Very small stones, smaller than 3 millimeters (0.3 centimeters), can travel through the entire urinary system and be eliminated in the urine without causing major symptoms. The patient starts urinating and suddenly notices that a pebble has fallen into the toilet bowl.
The classic symptom of kidney stones, called renal colic, appears when a stone of at least 4 mm (0.4 cm) is impacted in the kidney or somewhere in the ureter (tube that carries urine from the kidney to the bladder), causing obstruction and dilatation of the urinary system.
Renal colic is usually an excruciating low back pain, which is often the worst pain the patient has ever had. Renal colic makes the patient restless, fidgeting all the time, looking in vain for a position that will provide relief.
Unlike back pain, which improves with rest and worsens with movement, renal colic hurts intensely, no matter what the patient does. Sometimes the pain is so intense that it is accompanied by nausea and vomiting. Blood in the urine is frequent and occurs due to direct stone injury in the ureter.
Renal colic usually has three phases:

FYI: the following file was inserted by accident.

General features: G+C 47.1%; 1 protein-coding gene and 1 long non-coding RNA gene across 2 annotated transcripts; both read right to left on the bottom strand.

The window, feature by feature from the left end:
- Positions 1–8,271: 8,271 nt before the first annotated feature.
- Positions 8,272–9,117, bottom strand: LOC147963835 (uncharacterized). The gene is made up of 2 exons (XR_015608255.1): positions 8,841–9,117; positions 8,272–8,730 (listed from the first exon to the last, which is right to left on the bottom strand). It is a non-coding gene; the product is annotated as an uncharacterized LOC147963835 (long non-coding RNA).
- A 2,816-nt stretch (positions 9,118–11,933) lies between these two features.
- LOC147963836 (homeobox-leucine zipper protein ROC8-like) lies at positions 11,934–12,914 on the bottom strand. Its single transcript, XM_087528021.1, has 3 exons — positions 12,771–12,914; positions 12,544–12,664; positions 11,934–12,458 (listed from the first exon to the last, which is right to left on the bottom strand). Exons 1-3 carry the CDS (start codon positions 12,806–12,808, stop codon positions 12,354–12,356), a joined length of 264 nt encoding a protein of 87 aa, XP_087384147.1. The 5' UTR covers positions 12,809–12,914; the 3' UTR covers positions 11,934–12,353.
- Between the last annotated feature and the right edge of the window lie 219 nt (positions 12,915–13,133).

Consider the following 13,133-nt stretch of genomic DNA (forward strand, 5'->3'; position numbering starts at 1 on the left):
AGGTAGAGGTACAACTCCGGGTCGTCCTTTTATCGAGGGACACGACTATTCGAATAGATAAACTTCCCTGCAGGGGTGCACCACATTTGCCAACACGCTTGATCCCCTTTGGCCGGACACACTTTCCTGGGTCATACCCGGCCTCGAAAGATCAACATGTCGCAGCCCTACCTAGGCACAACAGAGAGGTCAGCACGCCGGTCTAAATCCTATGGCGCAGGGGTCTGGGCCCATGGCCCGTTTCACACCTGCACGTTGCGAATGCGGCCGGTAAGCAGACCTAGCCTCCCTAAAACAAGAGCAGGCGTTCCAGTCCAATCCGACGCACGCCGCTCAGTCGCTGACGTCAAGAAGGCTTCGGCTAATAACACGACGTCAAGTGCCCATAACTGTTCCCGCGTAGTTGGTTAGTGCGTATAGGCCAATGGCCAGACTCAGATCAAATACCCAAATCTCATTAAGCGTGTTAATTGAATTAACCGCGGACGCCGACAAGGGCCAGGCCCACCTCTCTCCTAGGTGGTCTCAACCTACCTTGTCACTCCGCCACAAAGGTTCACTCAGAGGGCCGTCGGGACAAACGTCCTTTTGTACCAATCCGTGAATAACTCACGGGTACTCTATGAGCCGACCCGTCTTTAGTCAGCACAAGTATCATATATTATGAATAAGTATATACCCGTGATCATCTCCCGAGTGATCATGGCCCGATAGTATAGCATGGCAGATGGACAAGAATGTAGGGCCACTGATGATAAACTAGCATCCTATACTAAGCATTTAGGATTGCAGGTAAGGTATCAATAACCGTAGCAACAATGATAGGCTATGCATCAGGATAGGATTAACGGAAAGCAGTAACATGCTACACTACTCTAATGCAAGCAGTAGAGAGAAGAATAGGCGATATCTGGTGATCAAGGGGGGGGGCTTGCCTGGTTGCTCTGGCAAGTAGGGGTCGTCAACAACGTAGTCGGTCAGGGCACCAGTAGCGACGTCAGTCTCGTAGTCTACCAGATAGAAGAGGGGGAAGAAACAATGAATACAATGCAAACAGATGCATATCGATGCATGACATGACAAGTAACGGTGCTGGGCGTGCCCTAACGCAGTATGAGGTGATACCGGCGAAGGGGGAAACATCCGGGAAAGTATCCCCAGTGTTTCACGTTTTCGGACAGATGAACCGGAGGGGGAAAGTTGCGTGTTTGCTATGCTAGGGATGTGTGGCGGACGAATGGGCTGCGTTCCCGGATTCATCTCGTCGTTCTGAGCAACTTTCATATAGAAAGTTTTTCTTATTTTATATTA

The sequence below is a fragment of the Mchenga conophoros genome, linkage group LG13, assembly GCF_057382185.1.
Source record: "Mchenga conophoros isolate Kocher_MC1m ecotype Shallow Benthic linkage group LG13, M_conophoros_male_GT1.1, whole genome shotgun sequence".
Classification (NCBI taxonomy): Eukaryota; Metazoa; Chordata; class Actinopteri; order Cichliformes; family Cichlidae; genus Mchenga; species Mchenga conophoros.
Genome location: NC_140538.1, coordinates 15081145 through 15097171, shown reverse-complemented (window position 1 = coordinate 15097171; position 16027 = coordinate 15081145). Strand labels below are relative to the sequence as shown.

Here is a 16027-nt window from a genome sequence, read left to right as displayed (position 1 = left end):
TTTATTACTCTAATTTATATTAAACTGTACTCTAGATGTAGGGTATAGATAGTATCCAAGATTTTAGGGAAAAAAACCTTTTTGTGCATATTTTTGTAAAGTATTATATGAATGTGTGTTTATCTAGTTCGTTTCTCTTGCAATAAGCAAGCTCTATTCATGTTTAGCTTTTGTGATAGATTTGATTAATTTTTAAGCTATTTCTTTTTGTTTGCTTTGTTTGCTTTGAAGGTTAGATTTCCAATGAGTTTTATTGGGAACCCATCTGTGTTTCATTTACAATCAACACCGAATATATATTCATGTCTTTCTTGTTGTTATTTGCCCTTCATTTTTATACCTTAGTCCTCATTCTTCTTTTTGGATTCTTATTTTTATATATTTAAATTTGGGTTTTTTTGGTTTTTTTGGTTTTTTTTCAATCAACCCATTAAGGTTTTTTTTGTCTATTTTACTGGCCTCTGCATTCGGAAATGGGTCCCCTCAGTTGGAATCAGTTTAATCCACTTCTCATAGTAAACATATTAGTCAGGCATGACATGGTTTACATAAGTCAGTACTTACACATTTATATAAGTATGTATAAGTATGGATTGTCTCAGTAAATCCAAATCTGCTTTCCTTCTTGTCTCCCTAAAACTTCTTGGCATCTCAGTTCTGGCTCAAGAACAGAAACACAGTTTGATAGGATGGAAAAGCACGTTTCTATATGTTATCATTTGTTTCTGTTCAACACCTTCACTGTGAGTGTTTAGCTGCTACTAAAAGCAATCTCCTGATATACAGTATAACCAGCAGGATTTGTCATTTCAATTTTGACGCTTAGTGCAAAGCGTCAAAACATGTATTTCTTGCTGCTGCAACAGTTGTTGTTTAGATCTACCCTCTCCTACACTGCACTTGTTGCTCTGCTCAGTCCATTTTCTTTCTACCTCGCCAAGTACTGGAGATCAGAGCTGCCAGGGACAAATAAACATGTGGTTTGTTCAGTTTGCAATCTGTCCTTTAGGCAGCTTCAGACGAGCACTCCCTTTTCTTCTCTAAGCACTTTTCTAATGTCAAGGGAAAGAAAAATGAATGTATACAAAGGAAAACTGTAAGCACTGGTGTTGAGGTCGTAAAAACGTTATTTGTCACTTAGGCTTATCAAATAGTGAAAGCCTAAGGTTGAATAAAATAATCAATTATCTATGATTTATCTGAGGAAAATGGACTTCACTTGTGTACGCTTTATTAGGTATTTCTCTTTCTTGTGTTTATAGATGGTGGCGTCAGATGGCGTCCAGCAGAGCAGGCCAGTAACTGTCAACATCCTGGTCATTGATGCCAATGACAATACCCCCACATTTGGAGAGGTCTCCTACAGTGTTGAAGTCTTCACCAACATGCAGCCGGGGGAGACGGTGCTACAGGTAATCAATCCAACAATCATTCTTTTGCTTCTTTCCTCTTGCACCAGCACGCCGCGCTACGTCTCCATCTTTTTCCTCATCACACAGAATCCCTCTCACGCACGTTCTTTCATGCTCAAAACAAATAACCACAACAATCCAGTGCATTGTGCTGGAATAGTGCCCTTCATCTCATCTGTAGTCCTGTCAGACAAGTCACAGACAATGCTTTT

- The pain starts suddenly and peaks in about 1 or 2 hours.
- After reaching its apex, the pain remains severe for another 1 to 4 hours, on average, making the patient extremely restless.
- The pain spontaneously starts to alleviate and over a further 2 hours tends to disappear.
In some unfortunate ones, the entire process takes more than 12 hours, if they do not seek medical attention.
If the stone is impacted in the lower half of the ureter, renal colic can radiate to the leg, labia, or testicles (read: Causes of Pain in the Testicles ).
It is also possible that the stone can cross the entire ureter, being impacted only in the urethra, which is the smallest point in the urinary system. In this case, pain occurs in the pelvic region and is accompanied by burning when urinating and bleeding. Often, the patient is able to recognize that there is a stone in his urethra, about to come out.
Diagnosis of kidney stones is usually made with an imaging test. The simplest is ultrasonography.
The disadvantage of ultrasound is its poor ability to identify stones impacted in the middle of the ureter, because intestinal gas hinders the formation of a clear image.
The best exam is the CT scan, which can identify the stones anywhere in the urinary system, even without the use of contrast.
The imaging exams in addition to diagnosing the stone are also able to measure its size, information that is important for the doctor to try to predict what will happen in the coming days.
Natural history of the stone
The location and size are the factors that define whether the stone has a chance of coming out spontaneously or whether a urological procedure will be necessary to remove it.
Stones smaller than 5 mm (0.5 cm), especially if they are located at the end of the ureter, usually pass spontaneously through the urine without treatment. The stone takes, on average, 8 to 14 days to be expelled. However, depending on the location, the time can be up to one month.